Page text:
And the final point in Rishi’s talk here was to always have a back up plan in case the initial tactic and strategy doesn’t work – something that I thoroughly agree with!
Zachary Colbert from White Hat Media looking at Lev Manovich’s theory of Linking & Association.
This was a big departure from the rest of the presentations, and centred on a less search oriented slant – instead this was looking at “are hyperlinks making us stupid?”
The essential thrust of this, as I understood it, is that does supplying a link to more information, mean that we use our minds less – because the information is available via clicking through and then reading that, we limit our potential to have a “reaction” to it, without it being influenced by that content.
I can kind of see where this was coming from – due to the ability to access information on the internet freely, and with smartphone from just about everywhere, I have found myself searching for things that I know I used to be able to remember – bet then that could also be the aging process!
This was centred on a review of a fairly static, but monetised search term “Outdoor Clothing”. We were looking at the breakdown of brand versus keyword focused anchors, and looking at correlations in this data.
The interesting point with this study, is that sites with (home pages) that had lots of brand based links were ranking highly in this SERP, whilst the site that had the most keyword oriented links was languishing much further down the page.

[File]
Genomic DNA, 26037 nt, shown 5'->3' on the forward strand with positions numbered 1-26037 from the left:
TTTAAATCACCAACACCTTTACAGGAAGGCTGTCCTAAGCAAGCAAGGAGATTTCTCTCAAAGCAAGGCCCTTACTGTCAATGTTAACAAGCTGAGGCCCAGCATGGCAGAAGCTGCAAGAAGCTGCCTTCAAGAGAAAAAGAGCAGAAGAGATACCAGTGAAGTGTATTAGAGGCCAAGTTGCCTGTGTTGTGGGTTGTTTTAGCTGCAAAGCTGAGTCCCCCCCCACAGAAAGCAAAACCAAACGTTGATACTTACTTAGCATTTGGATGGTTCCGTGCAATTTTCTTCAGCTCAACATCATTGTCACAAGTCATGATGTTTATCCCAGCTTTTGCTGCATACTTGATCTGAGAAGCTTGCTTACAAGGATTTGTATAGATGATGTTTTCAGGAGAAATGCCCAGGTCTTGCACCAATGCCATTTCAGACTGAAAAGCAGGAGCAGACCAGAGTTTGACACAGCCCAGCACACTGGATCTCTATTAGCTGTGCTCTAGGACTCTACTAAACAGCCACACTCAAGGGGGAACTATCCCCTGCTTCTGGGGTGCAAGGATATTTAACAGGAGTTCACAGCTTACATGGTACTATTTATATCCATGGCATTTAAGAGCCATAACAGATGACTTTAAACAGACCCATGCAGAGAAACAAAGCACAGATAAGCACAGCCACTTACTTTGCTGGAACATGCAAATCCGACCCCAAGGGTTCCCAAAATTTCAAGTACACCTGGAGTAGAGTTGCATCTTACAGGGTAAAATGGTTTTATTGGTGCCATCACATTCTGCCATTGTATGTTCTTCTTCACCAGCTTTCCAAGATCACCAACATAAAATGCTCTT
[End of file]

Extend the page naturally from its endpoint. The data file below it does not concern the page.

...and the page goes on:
This sparked some debate around the room, with discussion looking at whether or not keyword anchors perhaps work more effectively with deeper pages, and that it is natural for a home page to have a high number of brand based links in general, particularly if it is a well known brand.
It was also posed that it is likely that different types of search term have differing levels of sensitivity to this over-engineering of the link graph, and that more studies needed to be performed to test further.
Once the presentations were all done, there was time for a big thanks to Kelvin for all of his work getting the event organised. It was then time to go and put faces to Twitter avatars and meet some familiar faces from previous events, back at the spiritual home of Brightonseo, a local pub, the Quadrant.